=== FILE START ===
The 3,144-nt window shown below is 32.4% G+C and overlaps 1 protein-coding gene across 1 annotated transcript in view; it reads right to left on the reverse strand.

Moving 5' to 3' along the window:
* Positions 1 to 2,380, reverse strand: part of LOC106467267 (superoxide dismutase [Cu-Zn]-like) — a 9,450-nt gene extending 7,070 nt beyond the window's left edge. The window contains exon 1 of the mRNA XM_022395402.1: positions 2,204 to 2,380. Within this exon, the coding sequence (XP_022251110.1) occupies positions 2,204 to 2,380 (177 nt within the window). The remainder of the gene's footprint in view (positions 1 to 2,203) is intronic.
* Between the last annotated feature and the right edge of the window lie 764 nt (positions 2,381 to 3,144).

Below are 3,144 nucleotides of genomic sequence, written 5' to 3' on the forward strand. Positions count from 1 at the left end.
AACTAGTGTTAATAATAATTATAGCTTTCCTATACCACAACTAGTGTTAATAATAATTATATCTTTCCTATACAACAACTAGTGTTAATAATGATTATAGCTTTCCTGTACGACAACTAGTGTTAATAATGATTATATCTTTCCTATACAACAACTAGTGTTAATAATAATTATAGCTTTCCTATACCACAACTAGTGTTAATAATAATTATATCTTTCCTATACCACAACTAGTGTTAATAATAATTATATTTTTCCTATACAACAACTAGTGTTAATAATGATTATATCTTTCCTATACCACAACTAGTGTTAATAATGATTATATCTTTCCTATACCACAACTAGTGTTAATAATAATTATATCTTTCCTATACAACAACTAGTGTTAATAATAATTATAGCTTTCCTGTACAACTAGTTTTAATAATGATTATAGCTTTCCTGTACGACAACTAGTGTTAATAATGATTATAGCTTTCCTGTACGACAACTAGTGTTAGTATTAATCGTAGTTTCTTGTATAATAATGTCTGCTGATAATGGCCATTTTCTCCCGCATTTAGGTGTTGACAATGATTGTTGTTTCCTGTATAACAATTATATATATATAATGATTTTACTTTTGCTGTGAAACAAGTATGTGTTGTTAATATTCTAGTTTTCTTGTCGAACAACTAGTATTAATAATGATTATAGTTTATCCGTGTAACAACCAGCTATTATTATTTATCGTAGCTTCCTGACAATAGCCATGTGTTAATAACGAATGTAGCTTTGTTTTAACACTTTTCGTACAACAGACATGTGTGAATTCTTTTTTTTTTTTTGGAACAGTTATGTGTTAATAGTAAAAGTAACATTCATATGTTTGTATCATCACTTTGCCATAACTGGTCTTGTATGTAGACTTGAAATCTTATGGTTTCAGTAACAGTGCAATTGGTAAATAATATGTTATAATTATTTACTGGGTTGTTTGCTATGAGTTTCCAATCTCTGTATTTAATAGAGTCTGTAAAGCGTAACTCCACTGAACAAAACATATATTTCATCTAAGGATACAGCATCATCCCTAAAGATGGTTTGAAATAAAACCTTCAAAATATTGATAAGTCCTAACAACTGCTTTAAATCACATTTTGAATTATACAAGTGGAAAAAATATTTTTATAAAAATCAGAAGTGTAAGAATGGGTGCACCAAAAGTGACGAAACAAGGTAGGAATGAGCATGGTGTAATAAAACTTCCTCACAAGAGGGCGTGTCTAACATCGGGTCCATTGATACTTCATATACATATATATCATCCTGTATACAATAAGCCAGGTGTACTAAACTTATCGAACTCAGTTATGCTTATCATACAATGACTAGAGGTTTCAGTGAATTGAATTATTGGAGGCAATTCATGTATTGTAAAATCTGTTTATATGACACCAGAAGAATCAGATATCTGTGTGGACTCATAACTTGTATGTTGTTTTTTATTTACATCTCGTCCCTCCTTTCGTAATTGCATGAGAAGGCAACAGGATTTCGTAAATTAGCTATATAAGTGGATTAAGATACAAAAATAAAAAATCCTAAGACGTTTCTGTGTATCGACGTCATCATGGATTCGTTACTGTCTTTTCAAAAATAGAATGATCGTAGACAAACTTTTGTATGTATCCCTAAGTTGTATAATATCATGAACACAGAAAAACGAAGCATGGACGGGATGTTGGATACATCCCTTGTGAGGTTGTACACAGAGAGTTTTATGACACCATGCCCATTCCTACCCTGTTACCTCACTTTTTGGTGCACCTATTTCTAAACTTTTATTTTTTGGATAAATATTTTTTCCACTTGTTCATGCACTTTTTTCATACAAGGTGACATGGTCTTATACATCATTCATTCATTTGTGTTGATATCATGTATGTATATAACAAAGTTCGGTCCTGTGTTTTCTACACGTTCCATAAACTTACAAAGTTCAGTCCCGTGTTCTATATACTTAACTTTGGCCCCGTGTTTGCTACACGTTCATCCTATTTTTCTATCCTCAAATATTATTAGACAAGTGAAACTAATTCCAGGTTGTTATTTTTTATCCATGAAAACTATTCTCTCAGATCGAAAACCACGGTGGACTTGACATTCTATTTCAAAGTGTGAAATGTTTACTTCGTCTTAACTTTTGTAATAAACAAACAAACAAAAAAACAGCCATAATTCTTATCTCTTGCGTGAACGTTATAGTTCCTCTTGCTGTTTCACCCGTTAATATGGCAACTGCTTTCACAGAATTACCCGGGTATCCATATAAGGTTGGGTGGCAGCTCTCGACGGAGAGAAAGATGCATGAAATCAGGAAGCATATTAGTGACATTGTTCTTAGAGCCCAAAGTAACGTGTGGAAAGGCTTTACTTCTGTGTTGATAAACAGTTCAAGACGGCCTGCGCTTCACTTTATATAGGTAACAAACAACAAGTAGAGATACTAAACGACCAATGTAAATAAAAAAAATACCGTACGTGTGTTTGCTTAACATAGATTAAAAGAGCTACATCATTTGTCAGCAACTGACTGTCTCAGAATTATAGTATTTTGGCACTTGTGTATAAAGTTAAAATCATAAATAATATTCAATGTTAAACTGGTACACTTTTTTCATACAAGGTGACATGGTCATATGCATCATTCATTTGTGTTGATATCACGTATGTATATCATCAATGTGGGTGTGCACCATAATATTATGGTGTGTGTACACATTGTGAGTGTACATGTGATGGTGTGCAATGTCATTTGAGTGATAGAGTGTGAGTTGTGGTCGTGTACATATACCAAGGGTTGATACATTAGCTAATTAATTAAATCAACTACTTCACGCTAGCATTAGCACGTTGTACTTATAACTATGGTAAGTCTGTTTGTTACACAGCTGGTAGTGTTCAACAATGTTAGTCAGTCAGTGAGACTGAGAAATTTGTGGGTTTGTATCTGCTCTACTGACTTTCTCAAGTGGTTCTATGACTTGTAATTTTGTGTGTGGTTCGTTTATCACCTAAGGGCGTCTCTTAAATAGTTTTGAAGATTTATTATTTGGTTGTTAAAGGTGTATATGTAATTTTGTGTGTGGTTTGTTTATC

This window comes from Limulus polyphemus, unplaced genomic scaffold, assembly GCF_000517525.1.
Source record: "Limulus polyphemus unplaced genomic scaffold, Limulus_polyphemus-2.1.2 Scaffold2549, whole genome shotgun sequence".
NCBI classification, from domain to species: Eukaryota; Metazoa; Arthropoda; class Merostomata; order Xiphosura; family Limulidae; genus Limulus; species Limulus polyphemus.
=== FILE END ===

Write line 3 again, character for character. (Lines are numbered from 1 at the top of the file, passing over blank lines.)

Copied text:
* Positions 1 to 2,380, reverse strand: part of LOC106467267 (superoxide dismutase [Cu-Zn]-like) — a 9,450-nt gene extending 7,070 nt beyond the window's left edge. The window contains exon 1 of the mRNA XM_022395402.1: positions 2,204 to 2,380. Within this exon, the coding sequence (XP_022251110.1) occupies positions 2,204 to 2,380 (177 nt within the window). The remainder of the gene's footprint in view (positions 1 to 2,203) is intronic.